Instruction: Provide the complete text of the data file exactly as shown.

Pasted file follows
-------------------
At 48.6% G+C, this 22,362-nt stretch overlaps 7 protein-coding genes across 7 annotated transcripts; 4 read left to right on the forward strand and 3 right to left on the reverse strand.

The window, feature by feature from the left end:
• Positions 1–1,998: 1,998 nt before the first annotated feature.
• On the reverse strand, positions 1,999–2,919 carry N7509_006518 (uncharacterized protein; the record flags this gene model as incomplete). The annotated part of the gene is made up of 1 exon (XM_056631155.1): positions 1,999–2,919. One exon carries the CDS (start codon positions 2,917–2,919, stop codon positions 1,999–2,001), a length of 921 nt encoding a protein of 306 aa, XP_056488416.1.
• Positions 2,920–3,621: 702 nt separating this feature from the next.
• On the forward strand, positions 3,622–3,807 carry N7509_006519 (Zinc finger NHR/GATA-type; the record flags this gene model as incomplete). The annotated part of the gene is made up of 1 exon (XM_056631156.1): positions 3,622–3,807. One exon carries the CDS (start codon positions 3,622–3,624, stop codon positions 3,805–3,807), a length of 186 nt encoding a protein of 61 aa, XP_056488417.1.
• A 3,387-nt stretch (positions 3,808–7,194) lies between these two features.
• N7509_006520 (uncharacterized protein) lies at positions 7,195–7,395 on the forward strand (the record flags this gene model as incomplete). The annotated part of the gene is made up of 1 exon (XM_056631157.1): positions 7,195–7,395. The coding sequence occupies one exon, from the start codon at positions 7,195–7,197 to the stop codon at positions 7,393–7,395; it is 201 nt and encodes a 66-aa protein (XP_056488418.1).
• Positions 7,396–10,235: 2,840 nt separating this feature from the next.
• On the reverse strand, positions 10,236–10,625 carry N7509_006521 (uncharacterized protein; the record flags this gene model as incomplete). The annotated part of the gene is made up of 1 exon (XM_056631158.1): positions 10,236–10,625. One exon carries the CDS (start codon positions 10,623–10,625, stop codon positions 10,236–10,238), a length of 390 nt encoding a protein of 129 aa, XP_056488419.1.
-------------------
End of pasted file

At 48.6% G+C, this 22,362-nt stretch overlaps 7 protein-coding genes across 7 annotated transcripts; 4 read left to right on the forward strand and 3 right to left on the reverse strand.

The window, feature by feature from the left end:
• Positions 1–1,998: 1,998 nt before the first annotated feature.
• On the reverse strand, positions 1,999–2,919 carry N7509_006518 (uncharacterized protein; the record flags this gene model as incomplete). The annotated part of the gene is made up of 1 exon (XM_056631155.1): positions 1,999–2,919. One exon carries the CDS (start codon positions 2,917–2,919, stop codon positions 1,999–2,001), a length of 921 nt encoding a protein of 306 aa, XP_056488416.1.
• Positions 2,920–3,621: 702 nt separating this feature from the next.
• On the forward strand, positions 3,622–3,807 carry N7509_006519 (Zinc finger NHR/GATA-type; the record flags this gene model as incomplete). The annotated part of the gene is made up of 1 exon (XM_056631156.1): positions 3,622–3,807. One exon carries the CDS (start codon positions 3,622–3,624, stop codon positions 3,805–3,807), a length of 186 nt encoding a protein of 61 aa, XP_056488417.1.
• A 3,387-nt stretch (positions 3,808–7,194) lies between these two features.
• N7509_006520 (uncharacterized protein) lies at positions 7,195–7,395 on the forward strand (the record flags this gene model as incomplete). The annotated part of the gene is made up of 1 exon (XM_056631157.1): positions 7,195–7,395. The coding sequence occupies one exon, from the start codon at positions 7,195–7,197 to the stop codon at positions 7,393–7,395; it is 201 nt and encodes a 66-aa protein (XP_056488418.1).
• Positions 7,396–10,235: 2,840 nt separating this feature from the next.
• On the reverse strand, positions 10,236–10,625 carry N7509_006521 (uncharacterized protein; the record flags this gene model as incomplete). The annotated part of the gene is made up of 1 exon (XM_056631158.1): positions 10,236–10,625. One exon carries the CDS (start codon positions 10,623–10,625, stop codon positions 10,236–10,238), a length of 390 nt encoding a protein of 129 aa, XP_056488419.1.